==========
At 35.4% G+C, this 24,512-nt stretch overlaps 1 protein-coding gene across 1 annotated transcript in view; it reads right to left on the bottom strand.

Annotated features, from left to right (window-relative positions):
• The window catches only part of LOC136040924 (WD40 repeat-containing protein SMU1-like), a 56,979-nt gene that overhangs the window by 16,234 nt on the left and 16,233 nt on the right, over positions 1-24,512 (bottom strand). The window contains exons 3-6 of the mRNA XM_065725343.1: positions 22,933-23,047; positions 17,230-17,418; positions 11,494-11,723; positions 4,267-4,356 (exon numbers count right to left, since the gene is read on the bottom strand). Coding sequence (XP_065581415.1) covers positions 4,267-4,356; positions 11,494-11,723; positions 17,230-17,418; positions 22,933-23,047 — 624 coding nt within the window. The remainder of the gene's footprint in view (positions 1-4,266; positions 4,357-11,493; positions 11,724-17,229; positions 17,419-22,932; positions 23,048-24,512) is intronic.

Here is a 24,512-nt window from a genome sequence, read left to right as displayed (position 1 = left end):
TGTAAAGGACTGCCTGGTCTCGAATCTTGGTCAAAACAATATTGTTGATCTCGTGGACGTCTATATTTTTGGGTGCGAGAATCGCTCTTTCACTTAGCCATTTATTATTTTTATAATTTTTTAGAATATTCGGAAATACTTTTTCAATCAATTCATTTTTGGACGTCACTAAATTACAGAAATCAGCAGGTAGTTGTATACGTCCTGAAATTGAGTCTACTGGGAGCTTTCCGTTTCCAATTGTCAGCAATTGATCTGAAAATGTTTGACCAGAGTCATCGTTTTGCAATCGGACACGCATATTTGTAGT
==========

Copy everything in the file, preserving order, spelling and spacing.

At 35.4% G+C, this 24,512-nt stretch overlaps 1 protein-coding gene across 1 annotated transcript in view; it reads right to left on the bottom strand.

Annotated features, from left to right (window-relative positions):
• The window catches only part of LOC136040924 (WD40 repeat-containing protein SMU1-like), a 56,979-nt gene that overhangs the window by 16,234 nt on the left and 16,233 nt on the right, over positions 1-24,512 (bottom strand). The window contains exons 3-6 of the mRNA XM_065725343.1: positions 22,933-23,047; positions 17,230-17,418; positions 11,494-11,723; positions 4,267-4,356 (exon numbers count right to left, since the gene is read on the bottom strand). Coding sequence (XP_065581415.1) covers positions 4,267-4,356; positions 11,494-11,723; positions 17,230-17,418; positions 22,933-23,047 — 624 coding nt within the window. The remainder of the gene's footprint in view (positions 1-4,266; positions 4,357-11,493; positions 11,724-17,229; positions 17,419-22,932; positions 23,048-24,512) is intronic.

Here is a 24,512-nt window from a genome sequence, read left to right as displayed (position 1 = left end):
TGTAAAGGACTGCCTGGTCTCGAATCTTGGTCAAAACAATATTGTTGATCTCGTGGACGTCTATATTTTTGGGTGCGAGAATCGCTCTTTCACTTAGCCATTTATTATTTTTATAATTTTTTAGAATATTCGGAAATACTTTTTCAATCAATTCATTTTTGGACGTCACTAAATTACAGAAATCAGCAGGTAGTTGTATACGTCCTGAAATTGAGTCTACTGGGAGCTTTCCGTTTCCAATTGTCAGCAATTGATCTGAAAATGTTTGACCAGAGTCATCGTTTTGCAATCGGACACGCATATTTGTAGT